United States District Court, D. Connecticut
RASHEEN J. MCKAY, Plaintiff,
EAST HARTFORD POLICE DEPARTMENT et al., Defendants.
RULING GRANTING DEFENDANTS' MOTION TO DISMISS AND
REMANDING ACTION TO CONNECTICUT SUPERIOR COURT
JEFFREY ALKER MEYER, UNITED STATES DISTRICT JUDGE.
Rasheen J. McKay is in prison following his conviction in
Connecticut state court on a charge of assault. His
conviction stems from his arrest by police officers in East
Hartford, Connecticut, after they responded to a report of a
stabbing. Plaintiff has filed this civil rights lawsuit
against the police on the ground that they violated his
federal and state constitutional rights when they arrested
and prosecuted him in connection with this stabbing incident.
Defendants have now moved to dismiss the complaint.
conclude that most of plaintiff's claims are barred from
my review at this time under the rule of Heck v.
Humphrey, 512 U.S. 477 (1994), which generally
forecloses the use of a federal civil rights action to attack
the validity of a state court conviction. Nor has plaintiff
established the prosecution against him was terminated in his
favor, which is required to allow him to proceed on his
claims of false arrest and malicious prosecution.
Plaintiff's claim that the police used excessive force
when they arrested him at gunpoint is otherwise defeated by
I will dismiss plaintiff's federal constitutional claims.
As for plaintiff's remaining claim under the Connecticut
Constitution, I will decline to exercise supplemental
jurisdiction and will remand the action to the Connecticut
Superior Court from whence it was once removed.
has filed this lawsuit against the East Hartford Police
Department as well as several of its police officers and
supervisory officials. The proposed amended complaint (Doc.
#28-2) sets forth the following facts that I accept as true
for the purposes of the motion to dismiss.
the afternoon of September 7, 2014, the police in East
Hartford, Connecticut, received a report of a fight. They
responded to the scene, encountered an alleged victim of a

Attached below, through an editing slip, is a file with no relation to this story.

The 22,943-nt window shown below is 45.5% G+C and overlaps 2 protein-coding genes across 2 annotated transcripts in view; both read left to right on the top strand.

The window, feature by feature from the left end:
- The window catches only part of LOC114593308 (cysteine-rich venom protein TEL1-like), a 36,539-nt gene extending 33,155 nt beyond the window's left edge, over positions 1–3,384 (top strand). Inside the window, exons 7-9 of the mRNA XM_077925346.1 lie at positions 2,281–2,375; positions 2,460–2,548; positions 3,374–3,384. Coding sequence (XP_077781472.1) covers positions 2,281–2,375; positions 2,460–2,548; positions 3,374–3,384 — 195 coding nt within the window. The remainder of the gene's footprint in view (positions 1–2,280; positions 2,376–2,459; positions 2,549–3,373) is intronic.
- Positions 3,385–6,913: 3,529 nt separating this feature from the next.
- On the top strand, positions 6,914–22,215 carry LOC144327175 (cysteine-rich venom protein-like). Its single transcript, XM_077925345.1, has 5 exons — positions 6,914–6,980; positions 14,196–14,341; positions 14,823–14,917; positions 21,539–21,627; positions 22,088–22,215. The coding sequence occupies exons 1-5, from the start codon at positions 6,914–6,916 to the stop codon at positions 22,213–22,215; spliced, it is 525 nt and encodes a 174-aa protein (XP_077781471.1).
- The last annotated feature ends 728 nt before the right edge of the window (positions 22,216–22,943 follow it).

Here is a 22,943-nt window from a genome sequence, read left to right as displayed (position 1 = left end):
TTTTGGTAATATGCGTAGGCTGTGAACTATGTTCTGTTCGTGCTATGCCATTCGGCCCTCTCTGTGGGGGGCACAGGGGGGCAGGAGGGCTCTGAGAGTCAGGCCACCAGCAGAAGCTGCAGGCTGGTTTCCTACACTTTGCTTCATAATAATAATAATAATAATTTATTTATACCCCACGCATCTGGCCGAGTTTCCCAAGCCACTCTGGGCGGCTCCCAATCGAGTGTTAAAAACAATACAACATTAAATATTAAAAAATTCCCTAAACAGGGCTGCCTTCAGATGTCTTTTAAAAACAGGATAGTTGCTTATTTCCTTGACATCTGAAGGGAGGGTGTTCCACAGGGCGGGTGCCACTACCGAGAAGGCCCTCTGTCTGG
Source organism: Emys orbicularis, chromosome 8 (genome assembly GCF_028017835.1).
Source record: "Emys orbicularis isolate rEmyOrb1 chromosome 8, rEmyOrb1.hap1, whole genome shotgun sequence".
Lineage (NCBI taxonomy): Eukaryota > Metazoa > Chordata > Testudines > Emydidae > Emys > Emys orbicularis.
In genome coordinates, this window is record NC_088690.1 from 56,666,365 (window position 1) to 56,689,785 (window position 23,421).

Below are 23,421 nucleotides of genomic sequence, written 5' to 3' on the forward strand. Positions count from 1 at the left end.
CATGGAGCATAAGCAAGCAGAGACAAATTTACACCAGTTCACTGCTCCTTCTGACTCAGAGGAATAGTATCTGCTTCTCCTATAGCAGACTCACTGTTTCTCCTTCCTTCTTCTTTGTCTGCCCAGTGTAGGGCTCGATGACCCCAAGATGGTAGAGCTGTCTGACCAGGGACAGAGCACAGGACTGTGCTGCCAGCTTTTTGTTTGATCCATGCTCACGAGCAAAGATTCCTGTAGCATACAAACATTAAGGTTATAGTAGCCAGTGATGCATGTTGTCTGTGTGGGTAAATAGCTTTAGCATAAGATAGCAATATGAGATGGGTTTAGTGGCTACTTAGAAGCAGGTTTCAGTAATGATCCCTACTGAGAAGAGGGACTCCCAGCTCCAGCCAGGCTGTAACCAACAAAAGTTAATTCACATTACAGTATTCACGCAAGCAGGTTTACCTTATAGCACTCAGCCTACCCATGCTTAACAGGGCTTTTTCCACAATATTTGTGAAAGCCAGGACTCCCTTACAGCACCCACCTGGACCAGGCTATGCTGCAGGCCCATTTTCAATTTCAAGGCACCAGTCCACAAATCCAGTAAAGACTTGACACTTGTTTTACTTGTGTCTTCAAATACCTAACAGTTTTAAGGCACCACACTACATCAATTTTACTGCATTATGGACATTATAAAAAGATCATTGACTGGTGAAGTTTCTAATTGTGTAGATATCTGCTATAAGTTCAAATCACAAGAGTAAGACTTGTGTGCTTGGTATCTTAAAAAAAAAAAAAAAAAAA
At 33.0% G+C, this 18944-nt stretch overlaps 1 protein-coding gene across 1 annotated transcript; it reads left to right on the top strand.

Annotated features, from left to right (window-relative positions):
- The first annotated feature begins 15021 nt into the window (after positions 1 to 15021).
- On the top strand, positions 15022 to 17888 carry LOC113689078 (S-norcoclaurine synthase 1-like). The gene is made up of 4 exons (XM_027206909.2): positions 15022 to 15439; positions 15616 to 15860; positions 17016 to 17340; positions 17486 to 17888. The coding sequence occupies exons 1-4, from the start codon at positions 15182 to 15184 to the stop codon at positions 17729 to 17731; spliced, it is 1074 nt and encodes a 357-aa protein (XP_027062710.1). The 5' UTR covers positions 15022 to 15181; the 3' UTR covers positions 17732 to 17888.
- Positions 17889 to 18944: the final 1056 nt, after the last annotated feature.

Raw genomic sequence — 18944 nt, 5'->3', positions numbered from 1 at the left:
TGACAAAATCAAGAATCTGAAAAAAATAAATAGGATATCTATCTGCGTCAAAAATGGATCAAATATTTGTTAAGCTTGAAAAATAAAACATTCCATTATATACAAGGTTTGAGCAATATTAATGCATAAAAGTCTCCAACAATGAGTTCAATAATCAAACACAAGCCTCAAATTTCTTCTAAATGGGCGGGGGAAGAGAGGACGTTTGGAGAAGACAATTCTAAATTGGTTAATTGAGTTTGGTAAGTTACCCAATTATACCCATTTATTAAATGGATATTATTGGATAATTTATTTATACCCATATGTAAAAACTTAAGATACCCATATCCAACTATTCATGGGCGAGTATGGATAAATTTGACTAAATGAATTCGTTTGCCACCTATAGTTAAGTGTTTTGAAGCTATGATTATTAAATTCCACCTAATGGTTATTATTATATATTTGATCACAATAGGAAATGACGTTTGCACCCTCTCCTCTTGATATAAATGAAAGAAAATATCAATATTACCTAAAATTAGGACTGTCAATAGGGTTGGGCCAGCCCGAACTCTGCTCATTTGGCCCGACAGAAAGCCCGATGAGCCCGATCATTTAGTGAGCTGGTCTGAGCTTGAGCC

stabbing, and accompanied the victim to the hospital. The
police then interviewed the victim as well as another
witness, and the victim made an identification of the
perpetrator from a photo array presented to the victim by the
police evidently decided that plaintiff was the perpetrator,
and they tracked him down that night at an apartment where
plaintiff was staying as an overnight guest of a woman who
lived there. The police threatened and intimidated the woman
to let them into her apartment without a warrant or her
consent, and they then found plaintiff in the bathroom where
they arrested him. The officer who found and arrested
plaintiff pointed his gun at him, telling plaintiff in
expletive-laced words to put his hands up or he would kill
was taken to the police station and charged with attempted
murder, first-degree assault, and breach of peace. According
to plaintiff, the police not only acted without any search or
arrest warrants but allegedly forged and signed the witness
statements that were the basis for his arrest.
year and a half after his arrest, plaintiff entered a plea of
guilty in Connecticut state court to second-degree assault
and for which he is currently serving a five-year sentence of
imprisonment. Plaintiff alleges that he pleaded guilty under
duress, because his attorney was not going to conduct a
proper pre-trial investigation and because he knew he would
not receive a fair trial. Plaintiff has since filed numerous
civilian complaints against the police, and he has also filed
a state habeas corpus petition that apparently remains
2016, plaintiff filed this civil rights lawsuit against the
police defendants in the Connecticut Superior Court in
Hartford. Defendants decided to remove the action to this
Court on the ground that it presented in part a federal
question of law under the U.S. Constitution. Plaintiff's
proposed amended complaint alleges pursuant to 42 U.S.C.
§ 1983 that one or more police officers violated his
rights under the Fourth Amendment to be free from false
arrest, malicious prosecution, unlawful search and seizure,
and the use of excessive force. Plaintiff also alleges violation
of his rights under Article First, § 7 of the
have moved to dismiss pursuant to Fed.R.Civ.P. 12(b)(6), and
the principles governing my review of such a motion to
dismiss are well established. The Court must accept as true
all factual matters alleged in a complaint, and the
allegations of a pro se plaintiff's complaint
must be read liberally to raise the strongest arguments that
they suggest. See Tracy v. Freshwater, 623 F.3d 90,
101-02 (2d Cir. 2010). Nevertheless, a complaint may not
survive unless its factual recitations-even if liberally
construed-state a claim to relief that is plausible on its
face. See, e.g., Ashcroft v. Iqbal, 556
U.S. 662, 678 (2009); Mastafa v. Chevron Corp., 770
F.3d 170, 177 (2d Cir. 2014) (same).
It is a
basic rule of our constitutional structure that the federal
courts do not have roving jurisdiction to review the
judgments of state courts. See Teichmann v. New
York, 769 F.3d 821, 826 (2d Cir. 2014) (per
curiam). This is especially true when a federal court is
invited to review the validity of a state court's
judgment in a criminal case. Although the federal courts have
long exercised authority pursuant to 42 U.S.C. § 1983 to
consider claims that state and local officials have violated
constitutional rights, that authority is curbed when a
plaintiff challenges the acts of police or prosecutors that
led to his conviction. A civil rights claim pursuant to 42
U.S.C. § ...